Apology and Remembrance

The Faith & Politics Institute and the National Congress of American Indians, along with representatives of six Native American nations, held a two-day event at the Congressional Cemetery in Washington, DC May 18-19 to honor ancestors buried there and to apologize on behalf of the federal government for past wrongdoing. Volunteers cleaned and restored some of the 36 graves of Native Americans, many of whom died in the capital while representing their people’s claims before the government. A joint congressional Resolution of Apology to Native Peoples of the United States, signed last year by President Obama, was read and groups toured the cemetery grounds as tribal representatives recounted the lives of their forebears. Produced by Religion & Ethics NewsWeekly production assistant and researcher Fabio Lomelino.


  • Susan de Toledo Hulley

    Great Job! It’s important that the past not be lost and that we learn to never make these mistakes again.

  • Holly Maloy

    Thank you. Cherokee Nation

  • Snadra Carter

    This should have been done last year when the President signed it and done publicly.

  • Bill Hart

    Thank you for this remembrance, which has been long over-do.
    History has been brought to the attention of our young children not only
    the Native American but all children. The Quapaw Nation

  • carol becker

    That is wonderful, however we continue to be confronted with racism on reservations such a the Flathead (created in 1855 by Hellgate treaty) in Montana whereas 80% of the population living on the “Indian reservation are NOT tribal members,this due to the 1904 Allotment act (that alloted “portions” of land to Natives then gave non-natives the rest of the land causing Natives to become the minorty on their OWN land). For example you own your own farm and the goverment deems that since you are not building on your property they will exclusively open it up to African, HIspanic, Muslim, or some other minority group to own and live on. How would that sit with Americans? In addition there are jobs available on the reservation, however Tribal members are not among those being hired (this is referred to as discrimination)-No casino there. I reside in Oregon, I have traveled to Montana and have experienced racial descrimination in Arlee and a few other cities in Montana (and So. Dakota, Washinton, on and on). Racism towards Native folks is alive and doing well in Amreican home of the Indigenous. So I am not quite sure how this Executive act really benifits Indigenous People. Mr. Obama we need less televsion interviews on the Muslim issue and more on repairing (heal) our own backyard in order to move forward. By the way ,there are over 500 native nations, why only have 6 attend this event? Mr. Obama, support restoration of native language, culture and infrastructure to tribes( sovereign nations-not just another minority), and allow America to heal by taking initiative (PUBLICALY). carol becker / white mtn. apache and seminole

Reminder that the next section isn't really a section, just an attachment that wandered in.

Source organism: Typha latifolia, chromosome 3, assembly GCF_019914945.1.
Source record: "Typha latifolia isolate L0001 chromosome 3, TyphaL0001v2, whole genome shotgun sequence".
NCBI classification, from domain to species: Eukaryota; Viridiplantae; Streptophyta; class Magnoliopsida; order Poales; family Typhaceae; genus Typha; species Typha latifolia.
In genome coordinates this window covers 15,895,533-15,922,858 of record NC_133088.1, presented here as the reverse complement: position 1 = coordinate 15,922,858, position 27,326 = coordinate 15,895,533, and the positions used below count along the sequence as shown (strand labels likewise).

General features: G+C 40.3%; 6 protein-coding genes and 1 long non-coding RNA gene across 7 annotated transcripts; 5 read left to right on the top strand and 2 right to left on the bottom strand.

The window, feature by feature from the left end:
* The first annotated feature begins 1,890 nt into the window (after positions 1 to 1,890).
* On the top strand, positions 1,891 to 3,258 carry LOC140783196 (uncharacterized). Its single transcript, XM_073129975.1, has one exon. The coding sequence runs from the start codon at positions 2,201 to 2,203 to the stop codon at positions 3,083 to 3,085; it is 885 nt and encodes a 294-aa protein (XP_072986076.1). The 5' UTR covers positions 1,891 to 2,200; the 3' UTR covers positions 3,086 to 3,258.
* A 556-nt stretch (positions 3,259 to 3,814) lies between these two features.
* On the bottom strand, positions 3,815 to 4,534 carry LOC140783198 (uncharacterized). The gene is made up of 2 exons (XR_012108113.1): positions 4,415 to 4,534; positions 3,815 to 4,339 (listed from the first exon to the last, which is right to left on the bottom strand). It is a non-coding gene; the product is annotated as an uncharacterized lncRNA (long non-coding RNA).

• Douglas Rawlinson

    I agree with Carol Becker it is a good thing that they will acknowledge the past but those words are empty when it comes to the reality of what is happening right now. I am truly sorrowed by the past and present actions of the white man and the Government. I am ashamed of what my white ancestors did to the Native Americans and what is continuing to be done in the name of justice and the so called better way. It is not enough that we say words of sorrow we must do something to right the wrongs that have been done and continues to be done in the present. Cultural Genocide continues to be practice by the white mans system against Native Americans. It is not enough to admit we did something wrong we must open our eyes and see that what we have been trying to destroy in the Native American Cultural is something that would benefit us as a world. Their ties to Mother Earth and their understanding of nature and how to bring harmony in to ones life and then a group can not be overlooked. It is time to recognize them for who and what they are and learn from their wisdom before it is to late.

  • manny Moreno

    When one learns about the histories of the five hundred nations of our relatives, it is hard to conceive that this small attempt to declare an apology on behalf of the citizens of the U.S. and the government will undo the atrocities and genocides that have happened. Until this so-called greatest country and it’s government address the Treaties and honor them I for one will not believe that there is any honor in their deeds as human beings.